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Let Us Explain the WHAT ARE THOOOOSE Meme Before It's Too Late

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Are you an aging "young person" (or even... an adult)who is only vaguely aware of the internet and feels set upon by teens who increasingly resemble a pack of Periscoping hyenas? Are you a little behind on the trends and nervous that cool is slipping away from your peripheral vision? More importantly: Did a youth recently come up to you in a Footlocker, point at your feet, and yell, "WHAT ARE THOOOSE?" before running away cackling? Did this experience leaving you feeling scared and alone? This is for you.

Though the phrase had been around for a while, the current, hyper-meme-ified version of the phrase that's taken over Vine, "WHAT ARE THOOOSE?" originated with Brandon Moore, a.k.a. Young Busco, a man so heroic and virtuous he has literally been assaulted in the pursuit of answers to life's greatest question: "WHAT ARE THOOOSE?" In an Instagram video posted June 14, Moore asked this question of a police officer arresting a women for drinking in public, and launched a movement.

Free Myesha fast

A video posted by Snapchat @youngbusco (@youngbusco) on



Like many of the best memes, "WHAT ARE THOOOSE?" is infinitely flexible, allowing its conceit to be applied to practically any situation where mediocre footwear is involved. (Most situations, if we're being honest.) Being "WHAT ARE THOOOOSE"-ed should be a wake-up call, an alarm suggesting you reevaluate your shoes, the first inkling that maybe your life hasn't gone the way you hoped it would. If someone asks you "WHAT ARE THOSE" you might need to take a personal day off from work. At least get some new Adidas or something, pay for an extra appointment with your therapist. Admit your shoes are lame -- she's probably wanted to point it out for a while.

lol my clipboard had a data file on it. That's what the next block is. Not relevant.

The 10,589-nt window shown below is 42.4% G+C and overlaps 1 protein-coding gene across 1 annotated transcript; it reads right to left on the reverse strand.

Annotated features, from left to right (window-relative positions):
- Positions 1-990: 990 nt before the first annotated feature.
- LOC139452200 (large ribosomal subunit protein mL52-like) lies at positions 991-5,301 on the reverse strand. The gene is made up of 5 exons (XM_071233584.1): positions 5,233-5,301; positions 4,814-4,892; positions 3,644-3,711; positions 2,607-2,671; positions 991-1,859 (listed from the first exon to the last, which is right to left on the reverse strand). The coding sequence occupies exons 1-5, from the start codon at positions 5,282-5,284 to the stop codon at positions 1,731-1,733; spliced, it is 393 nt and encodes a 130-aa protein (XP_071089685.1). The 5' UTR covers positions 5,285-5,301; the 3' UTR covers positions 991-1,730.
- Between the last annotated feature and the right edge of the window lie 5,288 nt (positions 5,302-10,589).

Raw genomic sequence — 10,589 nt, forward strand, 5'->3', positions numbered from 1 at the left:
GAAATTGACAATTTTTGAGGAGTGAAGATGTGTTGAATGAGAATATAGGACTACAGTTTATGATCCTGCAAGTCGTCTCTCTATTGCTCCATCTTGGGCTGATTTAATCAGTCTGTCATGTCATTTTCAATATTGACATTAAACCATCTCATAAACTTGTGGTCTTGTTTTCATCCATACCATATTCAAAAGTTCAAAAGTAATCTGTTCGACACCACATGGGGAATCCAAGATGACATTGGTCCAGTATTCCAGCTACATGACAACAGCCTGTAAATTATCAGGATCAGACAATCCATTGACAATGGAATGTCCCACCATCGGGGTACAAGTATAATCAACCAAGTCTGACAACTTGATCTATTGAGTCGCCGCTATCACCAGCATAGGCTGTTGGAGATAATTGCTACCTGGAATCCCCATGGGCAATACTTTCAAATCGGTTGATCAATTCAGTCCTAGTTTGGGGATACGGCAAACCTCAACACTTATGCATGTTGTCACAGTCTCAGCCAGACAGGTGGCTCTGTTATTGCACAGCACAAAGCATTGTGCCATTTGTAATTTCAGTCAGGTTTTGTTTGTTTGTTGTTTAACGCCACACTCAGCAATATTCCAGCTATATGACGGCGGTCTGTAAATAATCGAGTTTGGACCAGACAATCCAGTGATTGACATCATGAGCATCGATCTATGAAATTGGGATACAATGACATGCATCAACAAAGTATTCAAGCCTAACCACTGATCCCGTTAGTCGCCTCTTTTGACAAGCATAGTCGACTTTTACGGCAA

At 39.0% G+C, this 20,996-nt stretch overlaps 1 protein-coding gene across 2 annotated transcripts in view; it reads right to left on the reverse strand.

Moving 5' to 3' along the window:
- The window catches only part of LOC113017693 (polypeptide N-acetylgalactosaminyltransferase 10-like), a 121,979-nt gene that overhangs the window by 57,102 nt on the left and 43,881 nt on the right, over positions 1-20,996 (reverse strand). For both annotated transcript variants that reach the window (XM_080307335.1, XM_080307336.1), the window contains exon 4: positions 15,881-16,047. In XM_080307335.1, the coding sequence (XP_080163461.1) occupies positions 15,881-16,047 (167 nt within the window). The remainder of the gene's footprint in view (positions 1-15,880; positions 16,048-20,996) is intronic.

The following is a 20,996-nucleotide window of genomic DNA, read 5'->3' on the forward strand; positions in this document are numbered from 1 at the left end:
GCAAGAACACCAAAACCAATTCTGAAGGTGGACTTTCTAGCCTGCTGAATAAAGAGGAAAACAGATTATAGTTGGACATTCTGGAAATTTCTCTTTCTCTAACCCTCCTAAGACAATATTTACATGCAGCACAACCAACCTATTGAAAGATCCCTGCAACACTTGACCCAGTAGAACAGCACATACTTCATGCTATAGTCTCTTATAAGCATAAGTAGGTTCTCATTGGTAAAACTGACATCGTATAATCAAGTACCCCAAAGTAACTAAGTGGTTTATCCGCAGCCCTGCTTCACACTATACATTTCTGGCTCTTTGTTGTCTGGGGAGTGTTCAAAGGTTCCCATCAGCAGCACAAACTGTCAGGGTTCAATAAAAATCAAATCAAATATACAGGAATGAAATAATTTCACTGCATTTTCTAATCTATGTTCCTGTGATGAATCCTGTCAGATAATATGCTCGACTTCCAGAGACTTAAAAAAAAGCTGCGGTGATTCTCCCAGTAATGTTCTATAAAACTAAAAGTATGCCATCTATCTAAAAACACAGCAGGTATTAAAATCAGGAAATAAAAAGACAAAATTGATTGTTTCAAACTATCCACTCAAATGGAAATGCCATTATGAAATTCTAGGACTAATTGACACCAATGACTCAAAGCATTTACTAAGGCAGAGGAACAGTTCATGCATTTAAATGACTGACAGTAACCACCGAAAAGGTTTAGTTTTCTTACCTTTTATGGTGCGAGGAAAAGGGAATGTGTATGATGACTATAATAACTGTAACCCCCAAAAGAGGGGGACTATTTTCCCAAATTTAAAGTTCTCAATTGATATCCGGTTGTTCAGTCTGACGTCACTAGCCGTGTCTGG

Accordingly, the meme evolved to encompass a vast array of cases in which someone needed to get called out, or where even the possibility existed. Many of the early instances focused on pre-existing pop culture, in everything from Spongebob to Arthur to this look at a sightly meaner version of Forrest Gump.



And as borderline sociopathic kids prowled the streets looking for content, not even their grandparents were safe.



Admittedly, the pure humor of the meme peaked early. This is the undisputed ruler of "WHAT ARE THOOOOSE" memes -- a clip from Jurassic Park with some, er, interesting footwear added to the dinosaurs.



WHAT ARE THOOOOOSE? More importantly, why are those? The thing that makes the Jurassic Park iteration so hilarious (to the point where, several times during the past few weeks, I have spontaneously burst into laughter simply after remembering that it exists) is a combination of elements using the original meme structure as a skeleton. Like, is it because Sam Neill is crying with joy at seeing the Yeezy Boosts? Is it because there's a magical world where dinosaurs have access to Kanye's shoes and won't give them to anyone else? Does anyone know?

No one knew, and yet the meme persisted, to the point where even adoring Directioners were throwing it out at shows. If Harry Styles isn't safe from "WHAT ARE THOOOSE?" can anyone be said to truly be free from angst, from the possibility that at any moment they might be set upon by merciless youths with camera phones?
 


And Complex literally asked Nick Young what those were. But as the meme has aged (seriously, a few months is like an eternity in meme-time -- Moore has already moved on to asking people "WHAT IS THAT?"), people have found interesting ways to use the meme, calling attention to lame things that aren't shoes. For example:


Would Judith Butler be proud that gender performativity found its way into these meme tweet? Let's hope so. Now that you, a human too chill to keep up with the hunger that drives new trends, understand "WHAT ARE THOOOOSE?" the half-life of the meme has dropped by about six weeks. You're meme-ing on borrowed time. So go out there, find a child with lame shoes picked out by his or her parents, and just ask one simple question.


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